|Subject:||Re: [Bug-apl] segfault when using 'CORE_COUNT_WANTED' configure flag|
|Date:||Thu, 17 Oct 2019 11:03:20 -0400|
Hi Rowan:What classes of problems are you trying to solve that would benefit from parallel processing?RespectPeter TeesonOn Oct 16, 2019, at 1:27 PM, Dr. Jürgen Sauermann <firstname.lastname@example.org> wrote:Hi Rowan,
actually there is no syntax tree in GNU APL. The way in which APL binds names
(*late and ambiguously) makes it fairly useless to parse it beforehand. What happens
in GNU APL is prefix matching at runtime. The prefix-table is in src/Prefix.def (an
automatically generated hast table that does lookups essentially in time O(1) per prefix.)
This lookup table replaces the AST that you would have in a compiled language,
On 10/16/19 6:55 PM, Rowan Cannaday wrote:
AST = abstract syntax tree. The tree-like structure that is produced by the parser.
Avoiding compilation is a reasonable restriction.
Thanks for the context.
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Reading symbols from apl...
Starting program: /usr/local/bin/apl
[Thread debugging using libthread_db enabled]
Using host libthread_db library "/lib/x86_64-linux-gnu/libthread_db.so.1".
[Detaching after vfork from child process 23377]
[New Thread 0x7ffff68d7700 (LWP 23381)]
[New Thread 0x7ffff60d6700 (LWP 23382)]
[New Thread 0x7ffff58d5700 (LWP 23383)]
______ _ __ __ __ ___ ____ __
/ ____// | / // / / / / | / __ \ / /
/ / __ / |/ // / / / / /| | / /_/ // /
/ /_/ // /| // /_/ / / ___ | / ____// /___
\____//_/ |_/ \____/ /_/ |_|/_/ /_____/
Welcome to GNU APL version 1.8 / 1191M
Copyright (C) 2008-2019 Dr. Jürgen Sauermann
Banner by FIGlet: www.figlet.org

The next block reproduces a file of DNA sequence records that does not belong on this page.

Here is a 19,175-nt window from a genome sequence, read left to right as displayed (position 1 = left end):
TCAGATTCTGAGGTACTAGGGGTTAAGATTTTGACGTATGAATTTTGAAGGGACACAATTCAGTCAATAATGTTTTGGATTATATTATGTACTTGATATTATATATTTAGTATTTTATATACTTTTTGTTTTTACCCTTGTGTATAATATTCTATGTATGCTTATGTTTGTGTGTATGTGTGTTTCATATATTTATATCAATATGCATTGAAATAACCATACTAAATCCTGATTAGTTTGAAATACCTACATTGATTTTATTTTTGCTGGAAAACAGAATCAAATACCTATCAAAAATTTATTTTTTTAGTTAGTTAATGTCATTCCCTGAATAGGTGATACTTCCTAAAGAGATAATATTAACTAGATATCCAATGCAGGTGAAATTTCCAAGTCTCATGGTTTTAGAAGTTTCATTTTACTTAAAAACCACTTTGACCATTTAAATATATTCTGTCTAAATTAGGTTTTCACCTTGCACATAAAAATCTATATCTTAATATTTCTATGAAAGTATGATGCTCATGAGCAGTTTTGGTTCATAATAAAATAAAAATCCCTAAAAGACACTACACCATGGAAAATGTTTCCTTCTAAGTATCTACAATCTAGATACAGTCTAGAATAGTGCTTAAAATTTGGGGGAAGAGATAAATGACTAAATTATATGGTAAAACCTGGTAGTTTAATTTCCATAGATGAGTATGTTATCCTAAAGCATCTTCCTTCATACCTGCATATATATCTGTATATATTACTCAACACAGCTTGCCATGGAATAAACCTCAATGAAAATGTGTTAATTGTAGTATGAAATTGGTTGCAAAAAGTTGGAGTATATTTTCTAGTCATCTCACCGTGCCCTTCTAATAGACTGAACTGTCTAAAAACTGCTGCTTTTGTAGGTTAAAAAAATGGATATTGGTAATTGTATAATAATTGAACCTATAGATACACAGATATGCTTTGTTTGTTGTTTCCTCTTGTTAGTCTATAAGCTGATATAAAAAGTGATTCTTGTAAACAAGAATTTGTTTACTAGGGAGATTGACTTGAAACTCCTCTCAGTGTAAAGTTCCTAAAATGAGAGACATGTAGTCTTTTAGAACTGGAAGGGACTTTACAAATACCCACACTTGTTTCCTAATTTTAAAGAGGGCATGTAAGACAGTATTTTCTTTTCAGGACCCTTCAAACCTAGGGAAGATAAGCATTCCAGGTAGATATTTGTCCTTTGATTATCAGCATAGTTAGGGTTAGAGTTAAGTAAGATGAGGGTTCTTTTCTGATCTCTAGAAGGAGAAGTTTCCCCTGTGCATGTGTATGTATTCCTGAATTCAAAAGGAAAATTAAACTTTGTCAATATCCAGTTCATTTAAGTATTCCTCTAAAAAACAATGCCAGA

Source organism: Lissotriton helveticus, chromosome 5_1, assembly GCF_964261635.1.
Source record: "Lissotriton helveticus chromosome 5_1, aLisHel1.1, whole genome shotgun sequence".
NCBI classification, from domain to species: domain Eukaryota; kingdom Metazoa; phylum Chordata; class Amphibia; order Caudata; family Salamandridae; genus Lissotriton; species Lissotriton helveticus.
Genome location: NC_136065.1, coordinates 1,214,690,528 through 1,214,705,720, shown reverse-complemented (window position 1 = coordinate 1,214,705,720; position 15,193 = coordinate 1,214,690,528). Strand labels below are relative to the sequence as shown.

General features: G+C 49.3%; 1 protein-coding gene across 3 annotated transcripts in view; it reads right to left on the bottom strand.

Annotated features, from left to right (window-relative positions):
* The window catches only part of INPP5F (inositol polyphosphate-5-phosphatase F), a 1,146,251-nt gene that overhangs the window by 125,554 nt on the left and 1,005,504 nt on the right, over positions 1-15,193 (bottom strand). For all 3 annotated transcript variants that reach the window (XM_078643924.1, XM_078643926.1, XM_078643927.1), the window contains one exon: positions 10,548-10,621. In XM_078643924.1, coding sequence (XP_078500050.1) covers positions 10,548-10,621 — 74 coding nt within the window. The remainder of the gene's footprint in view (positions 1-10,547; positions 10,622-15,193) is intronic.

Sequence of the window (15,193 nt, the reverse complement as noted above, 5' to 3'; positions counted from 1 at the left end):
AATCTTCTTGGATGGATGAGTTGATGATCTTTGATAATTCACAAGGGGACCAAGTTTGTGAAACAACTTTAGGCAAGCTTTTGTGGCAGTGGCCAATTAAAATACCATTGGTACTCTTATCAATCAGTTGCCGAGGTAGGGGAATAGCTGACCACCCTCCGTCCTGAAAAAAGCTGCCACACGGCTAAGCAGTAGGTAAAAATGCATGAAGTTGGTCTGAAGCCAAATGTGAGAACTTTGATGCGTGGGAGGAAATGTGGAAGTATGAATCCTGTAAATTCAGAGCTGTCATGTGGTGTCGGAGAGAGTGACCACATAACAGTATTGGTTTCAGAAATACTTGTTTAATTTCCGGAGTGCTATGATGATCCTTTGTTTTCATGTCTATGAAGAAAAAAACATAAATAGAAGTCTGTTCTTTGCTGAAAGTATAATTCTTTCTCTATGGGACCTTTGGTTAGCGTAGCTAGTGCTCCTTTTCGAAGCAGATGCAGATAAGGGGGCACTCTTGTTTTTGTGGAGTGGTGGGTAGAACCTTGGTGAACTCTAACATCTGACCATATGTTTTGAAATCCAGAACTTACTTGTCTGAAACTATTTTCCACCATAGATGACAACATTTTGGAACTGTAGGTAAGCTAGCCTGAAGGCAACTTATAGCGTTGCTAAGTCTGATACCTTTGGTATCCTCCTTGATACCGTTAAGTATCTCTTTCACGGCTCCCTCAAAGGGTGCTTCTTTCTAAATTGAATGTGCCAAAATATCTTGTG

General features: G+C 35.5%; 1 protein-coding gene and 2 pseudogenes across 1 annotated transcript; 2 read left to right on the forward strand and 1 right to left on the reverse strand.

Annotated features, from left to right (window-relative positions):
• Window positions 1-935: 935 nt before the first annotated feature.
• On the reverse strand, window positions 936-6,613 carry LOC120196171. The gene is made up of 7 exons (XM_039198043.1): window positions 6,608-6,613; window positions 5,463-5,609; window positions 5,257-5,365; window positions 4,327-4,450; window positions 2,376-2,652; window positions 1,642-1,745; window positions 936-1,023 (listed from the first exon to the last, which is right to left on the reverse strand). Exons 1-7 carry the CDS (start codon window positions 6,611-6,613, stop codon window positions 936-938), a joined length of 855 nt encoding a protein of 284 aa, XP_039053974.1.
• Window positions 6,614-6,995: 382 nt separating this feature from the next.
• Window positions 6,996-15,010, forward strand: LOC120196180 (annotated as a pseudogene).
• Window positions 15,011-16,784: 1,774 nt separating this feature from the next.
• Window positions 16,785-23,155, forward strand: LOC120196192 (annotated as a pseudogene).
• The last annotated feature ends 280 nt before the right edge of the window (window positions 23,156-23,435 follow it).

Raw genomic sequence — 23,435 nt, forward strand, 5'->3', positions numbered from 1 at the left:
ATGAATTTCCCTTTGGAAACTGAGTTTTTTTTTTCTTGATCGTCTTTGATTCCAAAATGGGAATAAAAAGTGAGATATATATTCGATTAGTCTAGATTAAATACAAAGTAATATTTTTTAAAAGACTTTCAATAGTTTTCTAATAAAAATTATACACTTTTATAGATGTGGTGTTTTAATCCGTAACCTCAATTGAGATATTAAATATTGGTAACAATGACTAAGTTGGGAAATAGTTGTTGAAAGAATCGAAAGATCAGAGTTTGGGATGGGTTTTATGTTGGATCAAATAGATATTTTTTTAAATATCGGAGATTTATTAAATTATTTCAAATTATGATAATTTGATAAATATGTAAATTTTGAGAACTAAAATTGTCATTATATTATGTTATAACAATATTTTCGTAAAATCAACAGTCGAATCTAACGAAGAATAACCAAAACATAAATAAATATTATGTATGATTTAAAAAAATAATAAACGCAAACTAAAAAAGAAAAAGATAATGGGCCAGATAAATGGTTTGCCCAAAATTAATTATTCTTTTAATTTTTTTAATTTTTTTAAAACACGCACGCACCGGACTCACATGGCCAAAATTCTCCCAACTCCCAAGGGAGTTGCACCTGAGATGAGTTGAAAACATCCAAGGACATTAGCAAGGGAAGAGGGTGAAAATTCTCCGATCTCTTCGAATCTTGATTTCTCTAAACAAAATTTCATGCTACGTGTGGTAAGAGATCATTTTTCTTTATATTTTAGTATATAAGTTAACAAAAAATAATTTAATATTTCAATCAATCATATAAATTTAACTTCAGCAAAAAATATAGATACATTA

This program comes with ABSOLUTELY NO WARRANTY;
for details run: /usr/local/bin/apl --gpl.
This program is free software, and you are welcome to redistribute it
according to the GNU Public License (GPL) version 3 or later.
Session duration: 5.06809 seconds
Couldn't read debug register: No such process.
(gdb) Cannot find user-level thread for LWP 23382: generic error
(gdb) [Thread 0x7ffff58d5700 (LWP 23383) exited]
[Thread 0x7ffff60d6700 (LWP 23382) exited]
[Thread 0x7ffff68d7700 (LWP 23381) exited]
[Inferior 1 (process 23368) exited normally]
On Wed, Oct 16, 2019 at 4:18 PM Dr. Jürgen Sauermann <mail@jürgen-sauermann.de> wrote:
a stack-trace for the segfault would be good (command gdb apl then: 'run' and finally 'bt' after
No idea what AST is.
You could try TAB-expansion to get options in various situations and try e.g.
to get help for APL primitives. Currently system functions and variables are not in )help,
but I suppose extending file src/Help.def could easily add them.
Compiling APL is IMHO a wrong path. Too many problems, too little gain.
On 10/16/19 5:01 PM, Rowan Cannaday wrote:
Thank you for the explanation Jürgen.That makes intuitive sense. A shared-memory single threaded service is a reasonable abstraction.
Another approach, is to compile a subset of APL to an intermediate representation.
Is there a way to export the AST?
in addition - is there an in-repl method of viewing help and/or arguments for system variables & functions?
By the way, a minor regression: segfaulting, but only after exiting.